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July 07, 1971 - Image 3

Resource type:
Michigan Daily, 1971-07-07

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page three 4 Sitt n ait1j

Humid and nasty

Wednesday, July 7, 1971 ANN ARBOR, MICHIGAN News Phone: 764-0552

Ima s .

Radicals plan national
election bid for '72

vention of leftist parties meet-
ing here last week end decided
its chief objective would be the
formation of a strong joint na-
tional fourth party in 1972 and a
powerful organization in all 50
About 250 delegates from over
25 states attended the conference
including representatives ftom
the Peace and Freedom Party,
the New Party, the D.C. State-
hood Party, the Wisconsin Alli-
ance, Ann Arbor's Radical In-
dependent Party and the host
organization, the Independent
New Mexican Party.
The groups, which hope to hold
a platform ratifying and a presi-
dential nominating convention ir
November, adopted a foreign
policy plank calling for immne-
diate withdrawal of outside forces
from Southeast Asia and imes'-
diate nuclear disarmament.
Dr. Benjamin Spock, the chie'
speaker on the issue. said that.
"The two major parties haven't
had the courage and forth:r,"-
ness to get out of the abominah'
war in Vietnam. They have fa!lt3
abysmally to represent the Amor-
ican people."
Author Gore Vidal. a m-'it-
of the New Party, felt that ,h;
ideal 1972 Presidential candinese
would be consumer -
Ralph Nader. He said that N'der,
"presents a cold-blooded analysis
of what's wrong and he offi-r;
solutions, which you cant say
about your conventional puli-
The conventional politician. ac-
cording to Tidal, is soneone us is
represents the interests of its
business rather than the p'opt'
Because of the June 1-11 ecivil
disorders. in Albuqueruse. she
City Commission had atked ti,
convention be canceled or at !cast
postponed. However, residen s os
the city soon concluded that it
was a serious meeting :'her
than a radical dopefest.
Many of the delegates arrived
at the large empty adobe home-
stead in which the conference
was held in campers, while oth-
ers, equipped with sleeping bags
and tents slept in the open air.
Meetings during'- the day were
held outside the house on the
lawn. Evening sessions were held
inside, delegates sitting on the
floor as loudspeaker systems
carried the proceedings to ad-
joining porches and rooms.

Prime lending rate
raised to 6 per cent

NAACP holds parley
Roy Wilkins, executive director of the National Association for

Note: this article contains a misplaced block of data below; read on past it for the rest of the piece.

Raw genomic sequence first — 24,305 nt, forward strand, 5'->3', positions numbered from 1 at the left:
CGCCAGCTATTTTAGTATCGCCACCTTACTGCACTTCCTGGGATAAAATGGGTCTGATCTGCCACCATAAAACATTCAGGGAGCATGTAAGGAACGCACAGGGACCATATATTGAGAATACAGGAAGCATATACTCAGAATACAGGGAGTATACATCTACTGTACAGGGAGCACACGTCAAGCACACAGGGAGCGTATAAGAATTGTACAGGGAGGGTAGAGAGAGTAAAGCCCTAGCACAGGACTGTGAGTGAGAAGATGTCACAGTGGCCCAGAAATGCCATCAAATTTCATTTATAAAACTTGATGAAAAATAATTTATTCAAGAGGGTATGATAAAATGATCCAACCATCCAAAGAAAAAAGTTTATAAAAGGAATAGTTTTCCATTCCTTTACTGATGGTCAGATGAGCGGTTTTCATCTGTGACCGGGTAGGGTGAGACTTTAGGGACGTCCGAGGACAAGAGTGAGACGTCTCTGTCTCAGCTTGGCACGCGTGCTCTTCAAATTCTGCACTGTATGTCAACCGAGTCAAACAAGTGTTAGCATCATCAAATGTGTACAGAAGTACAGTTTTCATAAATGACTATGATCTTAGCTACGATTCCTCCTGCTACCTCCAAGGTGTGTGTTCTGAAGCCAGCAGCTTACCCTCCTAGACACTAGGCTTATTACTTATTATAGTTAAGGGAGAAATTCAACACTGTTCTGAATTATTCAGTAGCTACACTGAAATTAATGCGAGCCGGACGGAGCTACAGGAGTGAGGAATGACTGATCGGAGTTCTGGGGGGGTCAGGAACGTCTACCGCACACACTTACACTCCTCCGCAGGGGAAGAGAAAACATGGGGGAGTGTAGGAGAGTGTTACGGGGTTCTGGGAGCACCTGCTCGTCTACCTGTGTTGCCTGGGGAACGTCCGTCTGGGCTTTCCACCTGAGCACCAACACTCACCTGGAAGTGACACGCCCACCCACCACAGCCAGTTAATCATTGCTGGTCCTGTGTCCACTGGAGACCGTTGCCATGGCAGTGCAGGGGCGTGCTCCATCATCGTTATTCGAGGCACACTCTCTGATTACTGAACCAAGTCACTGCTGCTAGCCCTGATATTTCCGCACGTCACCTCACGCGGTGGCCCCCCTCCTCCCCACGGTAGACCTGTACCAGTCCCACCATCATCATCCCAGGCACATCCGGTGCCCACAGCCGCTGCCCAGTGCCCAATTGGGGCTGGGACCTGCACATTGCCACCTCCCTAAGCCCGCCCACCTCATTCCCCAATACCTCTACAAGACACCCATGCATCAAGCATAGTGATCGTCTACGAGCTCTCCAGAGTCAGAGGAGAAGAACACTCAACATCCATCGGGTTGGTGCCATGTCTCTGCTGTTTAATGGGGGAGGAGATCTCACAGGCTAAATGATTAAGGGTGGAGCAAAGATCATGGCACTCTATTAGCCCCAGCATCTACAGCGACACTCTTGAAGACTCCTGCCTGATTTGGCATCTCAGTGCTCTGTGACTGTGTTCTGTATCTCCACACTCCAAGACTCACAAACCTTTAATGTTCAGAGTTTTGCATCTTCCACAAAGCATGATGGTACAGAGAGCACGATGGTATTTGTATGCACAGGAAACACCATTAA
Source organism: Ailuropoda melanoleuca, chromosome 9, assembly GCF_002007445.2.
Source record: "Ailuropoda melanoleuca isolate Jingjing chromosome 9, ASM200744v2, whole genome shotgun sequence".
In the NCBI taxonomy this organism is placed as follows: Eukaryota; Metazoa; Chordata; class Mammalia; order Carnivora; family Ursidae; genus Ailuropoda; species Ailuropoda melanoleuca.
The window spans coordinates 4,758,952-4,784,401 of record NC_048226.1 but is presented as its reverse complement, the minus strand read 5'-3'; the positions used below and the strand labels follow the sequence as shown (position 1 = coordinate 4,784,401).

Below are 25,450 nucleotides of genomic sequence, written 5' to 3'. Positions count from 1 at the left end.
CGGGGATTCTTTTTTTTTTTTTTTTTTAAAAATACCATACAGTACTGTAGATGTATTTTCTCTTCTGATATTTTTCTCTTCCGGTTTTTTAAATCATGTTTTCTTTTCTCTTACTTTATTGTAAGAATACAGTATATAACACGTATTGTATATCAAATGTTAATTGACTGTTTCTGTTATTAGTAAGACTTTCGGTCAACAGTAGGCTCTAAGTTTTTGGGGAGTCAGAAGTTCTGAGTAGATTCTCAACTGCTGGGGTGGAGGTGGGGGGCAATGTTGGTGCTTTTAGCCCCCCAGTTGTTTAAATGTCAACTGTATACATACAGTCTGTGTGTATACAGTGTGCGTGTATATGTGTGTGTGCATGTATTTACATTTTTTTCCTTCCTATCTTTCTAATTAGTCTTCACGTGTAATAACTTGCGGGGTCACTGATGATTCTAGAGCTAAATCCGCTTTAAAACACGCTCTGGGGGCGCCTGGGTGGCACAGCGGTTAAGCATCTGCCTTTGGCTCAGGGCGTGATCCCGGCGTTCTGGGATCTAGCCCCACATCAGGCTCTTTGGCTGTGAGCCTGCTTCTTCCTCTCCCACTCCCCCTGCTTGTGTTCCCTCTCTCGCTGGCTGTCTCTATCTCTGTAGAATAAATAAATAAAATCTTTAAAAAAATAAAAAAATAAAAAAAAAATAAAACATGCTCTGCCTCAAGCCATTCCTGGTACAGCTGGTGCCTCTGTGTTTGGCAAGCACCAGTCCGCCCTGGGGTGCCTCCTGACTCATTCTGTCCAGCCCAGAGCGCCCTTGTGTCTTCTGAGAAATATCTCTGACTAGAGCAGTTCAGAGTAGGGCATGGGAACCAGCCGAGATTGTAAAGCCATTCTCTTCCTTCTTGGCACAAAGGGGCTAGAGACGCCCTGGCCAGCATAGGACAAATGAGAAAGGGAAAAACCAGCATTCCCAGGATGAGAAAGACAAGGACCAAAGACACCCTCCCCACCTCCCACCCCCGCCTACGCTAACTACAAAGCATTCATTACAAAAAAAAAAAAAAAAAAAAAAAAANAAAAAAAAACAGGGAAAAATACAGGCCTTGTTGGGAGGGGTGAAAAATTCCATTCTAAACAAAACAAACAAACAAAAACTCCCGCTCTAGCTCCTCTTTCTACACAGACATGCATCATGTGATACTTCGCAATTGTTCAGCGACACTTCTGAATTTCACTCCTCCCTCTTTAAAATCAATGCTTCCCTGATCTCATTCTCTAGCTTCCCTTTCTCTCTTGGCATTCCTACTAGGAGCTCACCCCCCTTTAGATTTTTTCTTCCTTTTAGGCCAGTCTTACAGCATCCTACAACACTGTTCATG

the Advancement of Colored People, speaks before a convention
of his organization, The NAACP condemned the Nixon Adminis-
tration as "anti-Negro" a year ago, but softened its stand at this
year's convention
Detroit sanitation
men return to work

NEW YORK (' - Dozens of
banks from Boston to San Fran-
cisco raised their prime lending
rate to 6 per cent from 5: per
0cent yesterday, following the
lead of Manufacturers Hanover
Trust Co. of New York.
Manufacturers Hanover Trust
was the first major bank to
raise to 6 per cent the Interest
it charges its most credit worthy
corporate customers although a
4 handful of smaller banks had
done so during the past few
The big New York bank said
a sharp rise in short-term bor-
rowing rates and in the cost of
funds to the bank during recent
weeks had reached a point
where the prime rate was "so
clearly out of line as to require
An increase in the Federal
Reserve System's discount rate
-the interest it charges mem-
ber banks to borrow from the
Federal Reserve-was expected
*in the financial community.
Economist Pierre Rinfert said
that if the discount rate were
raised, another increase in the
prime rate probably would be
set in motion,
The prime rate is generally
regarded as a symbol of national
credit conditions because all
other bank lending charges gen-
erally scale upward from it.
In Washington, Chairman
Wright Patman (D-Texas) of
the House Banking Committee
urged President Nixon to use
standby credit control powers to
-'roll back the prime rate in-
"Under today's economic con-
ditions, the President cannot
afford to allow the prime rate
increase to stand unless he is